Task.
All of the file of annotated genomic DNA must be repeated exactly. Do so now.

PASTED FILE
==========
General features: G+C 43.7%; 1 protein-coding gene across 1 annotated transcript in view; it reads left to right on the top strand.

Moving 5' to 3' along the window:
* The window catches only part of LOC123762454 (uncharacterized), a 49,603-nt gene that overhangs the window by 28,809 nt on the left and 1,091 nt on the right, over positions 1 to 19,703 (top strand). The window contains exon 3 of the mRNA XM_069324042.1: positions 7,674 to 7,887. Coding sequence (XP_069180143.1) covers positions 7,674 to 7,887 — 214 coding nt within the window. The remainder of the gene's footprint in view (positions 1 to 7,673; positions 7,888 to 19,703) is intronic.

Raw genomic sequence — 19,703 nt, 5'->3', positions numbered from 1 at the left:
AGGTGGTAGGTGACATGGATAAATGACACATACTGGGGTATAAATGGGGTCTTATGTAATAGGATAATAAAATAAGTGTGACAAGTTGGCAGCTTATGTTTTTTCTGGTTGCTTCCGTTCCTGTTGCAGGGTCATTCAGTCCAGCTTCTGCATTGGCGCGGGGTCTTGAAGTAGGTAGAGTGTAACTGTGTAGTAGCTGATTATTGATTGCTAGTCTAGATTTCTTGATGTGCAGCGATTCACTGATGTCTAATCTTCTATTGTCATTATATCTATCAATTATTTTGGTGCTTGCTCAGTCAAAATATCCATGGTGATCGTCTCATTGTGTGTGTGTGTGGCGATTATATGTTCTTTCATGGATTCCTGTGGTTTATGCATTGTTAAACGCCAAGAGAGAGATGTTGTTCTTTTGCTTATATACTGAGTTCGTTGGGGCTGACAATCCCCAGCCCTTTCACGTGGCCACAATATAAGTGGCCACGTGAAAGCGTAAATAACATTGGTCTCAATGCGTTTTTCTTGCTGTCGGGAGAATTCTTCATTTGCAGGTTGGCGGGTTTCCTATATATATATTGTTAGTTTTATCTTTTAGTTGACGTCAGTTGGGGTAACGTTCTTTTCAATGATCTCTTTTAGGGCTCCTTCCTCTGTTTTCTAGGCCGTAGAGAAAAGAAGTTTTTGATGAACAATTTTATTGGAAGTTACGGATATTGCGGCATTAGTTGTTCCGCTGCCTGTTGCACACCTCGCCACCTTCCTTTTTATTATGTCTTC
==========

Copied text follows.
General features: G+C 43.7%; 1 protein-coding gene across 1 annotated transcript in view; it reads left to right on the top strand.

Moving 5' to 3' along the window:
* The window catches only part of LOC123762454 (uncharacterized), a 49,603-nt gene that overhangs the window by 28,809 nt on the left and 1,091 nt on the right, over positions 1 to 19,703 (top strand). The window contains exon 3 of the mRNA XM_069324042.1: positions 7,674 to 7,887. Coding sequence (XP_069180143.1) covers positions 7,674 to 7,887 — 214 coding nt within the window. The remainder of the gene's footprint in view (positions 1 to 7,673; positions 7,888 to 19,703) is intronic.

Raw genomic sequence — 19,703 nt, 5'->3', positions numbered from 1 at the left:
AGGTGGTAGGTGACATGGATAAATGACACATACTGGGGTATAAATGGGGTCTTATGTAATAGGATAATAAAATAAGTGTGACAAGTTGGCAGCTTATGTTTTTTCTGGTTGCTTCCGTTCCTGTTGCAGGGTCATTCAGTCCAGCTTCTGCATTGGCGCGGGGTCTTGAAGTAGGTAGAGTGTAACTGTGTAGTAGCTGATTATTGATTGCTAGTCTAGATTTCTTGATGTGCAGCGATTCACTGATGTCTAATCTTCTATTGTCATTATATCTATCAATTATTTTGGTGCTTGCTCAGTCAAAATATCCATGGTGATCGTCTCATTGTGTGTGTGTGTGGCGATTATATGTTCTTTCATGGATTCCTGTGGTTTATGCATTGTTAAACGCCAAGAGAGAGATGTTGTTCTTTTGCTTATATACTGAGTTCGTTGGGGCTGACAATCCCCAGCCCTTTCACGTGGCCACAATATAAGTGGCCACGTGAAAGCGTAAATAACATTGGTCTCAATGCGTTTTTCTTGCTGTCGGGAGAATTCTTCATTTGCAGGTTGGCGGGTTTCCTATATATATATTGTTAGTTTTATCTTTTAGTTGACGTCAGTTGGGGTAACGTTCTTTTCAATGATCTCTTTTAGGGCTCCTTCCTCTGTTTTCTAGGCCGTAGAGAAAAGAAGTTTTTGATGAACAATTTTATTGGAAGTTACGGATATTGCGGCATTAGTTGTTCCGCTGCCTGTTGCACACCTCGCCACCTTCCTTTTTATTATGTCTTC